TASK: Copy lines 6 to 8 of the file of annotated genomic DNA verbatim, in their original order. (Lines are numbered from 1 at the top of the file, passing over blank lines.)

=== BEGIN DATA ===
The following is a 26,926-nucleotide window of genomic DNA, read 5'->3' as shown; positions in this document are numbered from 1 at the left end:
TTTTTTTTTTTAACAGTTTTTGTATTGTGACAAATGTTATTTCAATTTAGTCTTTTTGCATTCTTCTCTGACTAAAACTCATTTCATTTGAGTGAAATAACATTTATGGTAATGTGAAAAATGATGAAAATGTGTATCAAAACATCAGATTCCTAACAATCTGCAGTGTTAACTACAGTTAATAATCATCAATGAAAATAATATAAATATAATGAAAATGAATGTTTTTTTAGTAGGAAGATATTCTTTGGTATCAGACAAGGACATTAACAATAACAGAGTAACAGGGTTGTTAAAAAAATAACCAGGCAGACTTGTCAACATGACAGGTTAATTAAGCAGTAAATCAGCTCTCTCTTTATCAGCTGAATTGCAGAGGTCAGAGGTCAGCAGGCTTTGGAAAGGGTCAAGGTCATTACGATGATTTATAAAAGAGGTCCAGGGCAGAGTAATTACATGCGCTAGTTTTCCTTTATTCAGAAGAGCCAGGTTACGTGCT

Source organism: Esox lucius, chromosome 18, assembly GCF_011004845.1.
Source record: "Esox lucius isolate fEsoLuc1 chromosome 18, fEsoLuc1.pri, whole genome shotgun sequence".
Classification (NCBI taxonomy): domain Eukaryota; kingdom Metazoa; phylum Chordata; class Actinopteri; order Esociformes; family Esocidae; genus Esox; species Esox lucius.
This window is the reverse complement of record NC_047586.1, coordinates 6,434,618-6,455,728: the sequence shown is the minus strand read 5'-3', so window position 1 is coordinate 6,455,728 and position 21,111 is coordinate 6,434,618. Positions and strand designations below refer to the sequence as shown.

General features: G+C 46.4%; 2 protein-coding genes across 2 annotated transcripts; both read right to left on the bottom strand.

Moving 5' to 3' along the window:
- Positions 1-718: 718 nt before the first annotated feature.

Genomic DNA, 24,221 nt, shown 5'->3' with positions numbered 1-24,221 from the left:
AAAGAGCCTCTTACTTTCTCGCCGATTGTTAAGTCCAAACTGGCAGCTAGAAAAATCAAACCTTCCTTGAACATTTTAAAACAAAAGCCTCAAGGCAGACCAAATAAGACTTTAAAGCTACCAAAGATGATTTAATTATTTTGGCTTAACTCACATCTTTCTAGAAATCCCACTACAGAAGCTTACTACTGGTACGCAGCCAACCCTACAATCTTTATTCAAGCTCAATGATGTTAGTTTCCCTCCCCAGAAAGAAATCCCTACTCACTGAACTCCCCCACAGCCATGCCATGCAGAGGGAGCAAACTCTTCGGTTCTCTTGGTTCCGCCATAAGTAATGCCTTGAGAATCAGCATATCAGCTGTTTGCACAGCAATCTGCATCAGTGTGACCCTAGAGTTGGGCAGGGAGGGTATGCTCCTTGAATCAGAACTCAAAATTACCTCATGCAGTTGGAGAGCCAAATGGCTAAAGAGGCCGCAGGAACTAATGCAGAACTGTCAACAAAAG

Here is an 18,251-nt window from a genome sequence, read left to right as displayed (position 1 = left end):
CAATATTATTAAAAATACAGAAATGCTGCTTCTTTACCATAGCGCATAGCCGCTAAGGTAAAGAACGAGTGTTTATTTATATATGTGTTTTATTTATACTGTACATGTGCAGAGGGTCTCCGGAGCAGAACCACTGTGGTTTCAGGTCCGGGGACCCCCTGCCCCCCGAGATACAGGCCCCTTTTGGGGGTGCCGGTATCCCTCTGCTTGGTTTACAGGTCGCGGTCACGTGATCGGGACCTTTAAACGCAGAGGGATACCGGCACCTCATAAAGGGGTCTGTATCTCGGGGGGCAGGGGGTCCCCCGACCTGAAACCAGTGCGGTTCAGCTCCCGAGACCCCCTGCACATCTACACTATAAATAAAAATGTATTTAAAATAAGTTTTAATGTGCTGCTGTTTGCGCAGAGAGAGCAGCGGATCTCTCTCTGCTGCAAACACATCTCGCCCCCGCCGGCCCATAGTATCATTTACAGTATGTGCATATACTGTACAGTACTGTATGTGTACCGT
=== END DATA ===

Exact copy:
This window is the reverse complement of record NC_047586.1, coordinates 6,434,618-6,455,728: the sequence shown is the minus strand read 5'-3', so window position 1 is coordinate 6,455,728 and position 21,111 is coordinate 6,434,618. Positions and strand designations below refer to the sequence as shown.

General features: G+C 46.4%; 2 protein-coding genes across 2 annotated transcripts; both read right to left on the bottom strand.

Moving 5' to 3' along the window: